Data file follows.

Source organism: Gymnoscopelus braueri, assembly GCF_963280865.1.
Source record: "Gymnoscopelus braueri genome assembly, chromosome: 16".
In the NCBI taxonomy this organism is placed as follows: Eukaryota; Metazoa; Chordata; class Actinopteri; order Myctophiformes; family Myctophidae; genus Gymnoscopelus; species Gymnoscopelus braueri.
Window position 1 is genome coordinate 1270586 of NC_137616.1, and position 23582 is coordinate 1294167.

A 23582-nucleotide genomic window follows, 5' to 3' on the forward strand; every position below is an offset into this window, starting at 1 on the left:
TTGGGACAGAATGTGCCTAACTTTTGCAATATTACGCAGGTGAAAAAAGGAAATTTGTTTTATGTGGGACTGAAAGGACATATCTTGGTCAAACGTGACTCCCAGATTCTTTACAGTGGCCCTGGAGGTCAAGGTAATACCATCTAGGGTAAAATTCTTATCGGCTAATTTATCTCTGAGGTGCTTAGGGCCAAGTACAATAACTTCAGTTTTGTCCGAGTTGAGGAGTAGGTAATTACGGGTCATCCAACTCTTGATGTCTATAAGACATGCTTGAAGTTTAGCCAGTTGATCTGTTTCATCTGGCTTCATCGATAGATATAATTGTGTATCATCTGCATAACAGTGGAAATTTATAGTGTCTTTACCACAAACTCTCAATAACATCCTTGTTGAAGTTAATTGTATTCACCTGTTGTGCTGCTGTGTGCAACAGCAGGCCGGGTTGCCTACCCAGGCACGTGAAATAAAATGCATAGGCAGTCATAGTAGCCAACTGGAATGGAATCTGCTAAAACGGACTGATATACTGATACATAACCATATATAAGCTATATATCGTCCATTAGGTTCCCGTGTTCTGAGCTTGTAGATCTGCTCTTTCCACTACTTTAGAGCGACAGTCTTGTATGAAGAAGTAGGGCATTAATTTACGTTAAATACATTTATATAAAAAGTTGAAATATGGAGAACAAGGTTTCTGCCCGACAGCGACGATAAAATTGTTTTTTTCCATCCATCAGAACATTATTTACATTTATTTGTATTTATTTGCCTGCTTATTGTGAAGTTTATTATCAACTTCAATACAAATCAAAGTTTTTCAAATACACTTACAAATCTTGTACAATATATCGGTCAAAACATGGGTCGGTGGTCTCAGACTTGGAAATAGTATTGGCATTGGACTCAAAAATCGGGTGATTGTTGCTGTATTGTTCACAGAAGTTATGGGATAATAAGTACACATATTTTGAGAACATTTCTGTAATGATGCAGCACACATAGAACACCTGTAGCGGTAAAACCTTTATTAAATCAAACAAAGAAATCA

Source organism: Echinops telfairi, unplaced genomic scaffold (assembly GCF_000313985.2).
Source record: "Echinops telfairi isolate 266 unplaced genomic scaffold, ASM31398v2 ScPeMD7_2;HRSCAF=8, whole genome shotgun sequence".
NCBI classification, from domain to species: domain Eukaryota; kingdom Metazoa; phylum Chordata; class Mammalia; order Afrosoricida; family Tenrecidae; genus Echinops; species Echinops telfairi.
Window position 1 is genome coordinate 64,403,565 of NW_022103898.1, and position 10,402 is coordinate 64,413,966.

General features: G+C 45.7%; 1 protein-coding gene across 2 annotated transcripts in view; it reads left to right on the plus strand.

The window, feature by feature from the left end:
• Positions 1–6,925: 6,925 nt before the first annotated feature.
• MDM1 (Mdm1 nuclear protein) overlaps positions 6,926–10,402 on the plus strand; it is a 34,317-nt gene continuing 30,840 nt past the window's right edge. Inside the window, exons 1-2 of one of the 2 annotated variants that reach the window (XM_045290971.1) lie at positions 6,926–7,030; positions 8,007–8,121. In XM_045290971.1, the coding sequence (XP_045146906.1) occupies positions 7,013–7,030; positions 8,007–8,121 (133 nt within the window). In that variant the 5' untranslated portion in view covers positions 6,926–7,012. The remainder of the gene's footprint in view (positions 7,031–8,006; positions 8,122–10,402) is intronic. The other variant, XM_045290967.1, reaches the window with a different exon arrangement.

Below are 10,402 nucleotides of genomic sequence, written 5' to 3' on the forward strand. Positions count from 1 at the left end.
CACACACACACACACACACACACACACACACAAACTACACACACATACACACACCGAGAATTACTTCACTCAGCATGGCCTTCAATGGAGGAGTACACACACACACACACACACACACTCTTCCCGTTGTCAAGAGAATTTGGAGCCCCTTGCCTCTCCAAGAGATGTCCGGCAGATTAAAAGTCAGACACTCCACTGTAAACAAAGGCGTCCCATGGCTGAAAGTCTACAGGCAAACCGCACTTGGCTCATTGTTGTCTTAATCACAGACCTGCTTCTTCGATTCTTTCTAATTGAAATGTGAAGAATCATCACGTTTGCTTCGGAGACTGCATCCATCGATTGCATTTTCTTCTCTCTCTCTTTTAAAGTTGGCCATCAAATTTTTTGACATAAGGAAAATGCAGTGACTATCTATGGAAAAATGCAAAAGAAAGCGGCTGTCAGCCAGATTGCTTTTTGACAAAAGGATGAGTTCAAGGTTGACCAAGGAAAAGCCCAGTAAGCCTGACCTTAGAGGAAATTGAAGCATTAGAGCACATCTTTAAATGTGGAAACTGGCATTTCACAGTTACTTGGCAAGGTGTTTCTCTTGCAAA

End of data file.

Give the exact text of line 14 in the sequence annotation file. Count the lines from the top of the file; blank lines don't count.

• MDM1 (Mdm1 nuclear protein) overlaps positions 6,926–10,402 on the plus strand; it is a 34,317-nt gene continuing 30,840 nt past the window's right edge. Inside the window, exons 1-2 of one of the 2 annotated variants that reach the window (XM_045290971.1) lie at positions 6,926–7,030; positions 8,007–8,121. In XM_045290971.1, the coding sequence (XP_045146906.1) occupies positions 7,013–7,030; positions 8,007–8,121 (133 nt within the window). In that variant the 5' untranslated portion in view covers positions 6,926–7,012. The remainder of the gene's footprint in view (positions 7,031–8,006; positions 8,122–10,402) is intronic. The other variant, XM_045290967.1, reaches the window with a different exon arrangement.